The first session of the first term of Congress convenes in New York City, meeting in Federal Hall on Wall Street. (Washington, DC has not been established yet.) It takes nearly a month for either chamber to achieve a quorum, as lawmakers from other states are slow to arrive.
The First Congress passes twelve amendments to the Constitution, sending them to the states for ratifications. Ten are ratified by 1791, becoming the Bill of Rights. Another will be ratified in 1991—more than 200 years later!—becoming the 27th Amendment to the Constitution.
President George Washington lays the cornerstone for the new US Capitol building during an official groundbreaking ceremony in the under-construction capital city of Washington, DC. Construction work on the building will not be completed for 18 years.
Lawmakers hold the first session of Congress inside the new Capitol building in Washington, DC, despite the fact that construction has not been completed. (It will be another 11 years before work on the House wing of the Capitol will be finished.)
Congress ratifies the Louisiana Purchase, authorizing President Thomas Jefferson's acquisition of the vast territory stretching from the Mississippi River to the crest of the Rocky Mountains.
During the War of 1812, British soldiers capture Washington, DC and set fire to the US Capitol. Congress will have to meet elsewhere for five years.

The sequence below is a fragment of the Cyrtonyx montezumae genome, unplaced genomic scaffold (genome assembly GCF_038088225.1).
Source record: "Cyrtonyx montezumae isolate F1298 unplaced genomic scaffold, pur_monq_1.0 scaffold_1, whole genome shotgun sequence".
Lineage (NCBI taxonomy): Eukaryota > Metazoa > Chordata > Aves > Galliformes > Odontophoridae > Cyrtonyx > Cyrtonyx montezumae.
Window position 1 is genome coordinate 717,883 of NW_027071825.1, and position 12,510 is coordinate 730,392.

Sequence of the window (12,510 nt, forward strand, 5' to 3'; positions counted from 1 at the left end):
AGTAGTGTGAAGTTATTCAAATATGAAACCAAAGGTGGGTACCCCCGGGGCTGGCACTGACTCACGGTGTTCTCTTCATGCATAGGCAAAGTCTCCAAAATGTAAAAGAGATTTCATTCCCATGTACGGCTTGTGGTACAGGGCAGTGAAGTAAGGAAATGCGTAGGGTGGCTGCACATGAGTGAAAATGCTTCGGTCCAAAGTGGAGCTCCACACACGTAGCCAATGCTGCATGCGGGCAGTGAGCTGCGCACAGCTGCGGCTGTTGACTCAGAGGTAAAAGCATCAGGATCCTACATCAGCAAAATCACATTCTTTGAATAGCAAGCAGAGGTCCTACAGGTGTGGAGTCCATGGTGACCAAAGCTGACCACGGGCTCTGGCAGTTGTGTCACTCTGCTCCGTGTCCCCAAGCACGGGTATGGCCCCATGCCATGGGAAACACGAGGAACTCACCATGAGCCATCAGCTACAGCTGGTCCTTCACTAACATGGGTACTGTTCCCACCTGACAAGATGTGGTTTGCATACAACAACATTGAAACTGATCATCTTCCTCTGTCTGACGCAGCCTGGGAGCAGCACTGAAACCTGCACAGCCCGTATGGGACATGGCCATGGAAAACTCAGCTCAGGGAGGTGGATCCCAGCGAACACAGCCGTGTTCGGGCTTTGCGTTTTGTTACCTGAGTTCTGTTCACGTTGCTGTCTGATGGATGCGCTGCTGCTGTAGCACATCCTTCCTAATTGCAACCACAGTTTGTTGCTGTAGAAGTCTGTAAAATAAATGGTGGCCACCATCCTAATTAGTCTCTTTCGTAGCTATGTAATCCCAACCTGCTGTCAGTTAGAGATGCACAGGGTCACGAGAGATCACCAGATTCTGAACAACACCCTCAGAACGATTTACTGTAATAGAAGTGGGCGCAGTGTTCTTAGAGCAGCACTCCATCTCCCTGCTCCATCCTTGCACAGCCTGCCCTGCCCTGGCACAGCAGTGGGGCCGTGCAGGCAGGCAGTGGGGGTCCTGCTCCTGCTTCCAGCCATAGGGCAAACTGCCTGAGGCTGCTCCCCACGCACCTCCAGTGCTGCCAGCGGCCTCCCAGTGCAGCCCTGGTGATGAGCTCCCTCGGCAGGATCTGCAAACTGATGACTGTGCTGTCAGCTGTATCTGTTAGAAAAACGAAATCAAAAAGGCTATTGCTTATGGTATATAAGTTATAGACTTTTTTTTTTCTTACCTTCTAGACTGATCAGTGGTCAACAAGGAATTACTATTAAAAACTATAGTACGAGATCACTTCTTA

In McCullough v. Maryland, the US Supreme Court upholds the "implied powers" of Congress.
As the Civil War comes to an end, Congress passes the 13th Amendment, outlawing slavery in the United States.
For the first time, the House of Representatives exercises its power of impeachment against a sitting president, voting to impeach Andrew Johnson for violations of the Tenure of Office Act. By a margin of one vote, the Senate will acquit Johnson, allowing the president to serve out the remainder of his term.
Senator Hiram Revels, a Mississippi Republican, becomes the first African-American to serve in either house of Congress. Following Revels, 21 black congressmen and one other black US Senator will represent southern districts in Congress during the Reconstruction era.
Responding to public alarm over the state of the nation's food supply—alarm prompted by muckraking journalism such as Upton Sinclair's The Jungle—Congress passes the Meat Inspection Act and Pure Food and Drug Act, establishing government regulation over the food industry.
Montana's Jeannette Rankin becomes the first woman ever elected to Congress. Although women in Montana have the right to vote, the 19th Amendment guaranteeing suffrage to all women nationwide will not pass for another three years.
Congress approves the 19th Amendment, granting women the right to vote.
Senator Strom Thurmond of South Carolina speaks for more than 24 consecutive hours, attempting to filibuster the 1957 Civil Rights Act. Less than two hours after Thurmond finally stops talking, the bill passes.
Edward Brooke III, Republican from Massachusetts, becomes the first African-American to serve in the US Senate since Reconstruction.
For only the second time in its history, the House of Representatives votes to impeach the president, with the Republican majority in the House voting to impeach Bill Clinton for lying about his sexual affair with intern Monica Lewinsky. The Senate will vote, by a wide margin, to acquit, allowing Clinton to remain in office until 2001.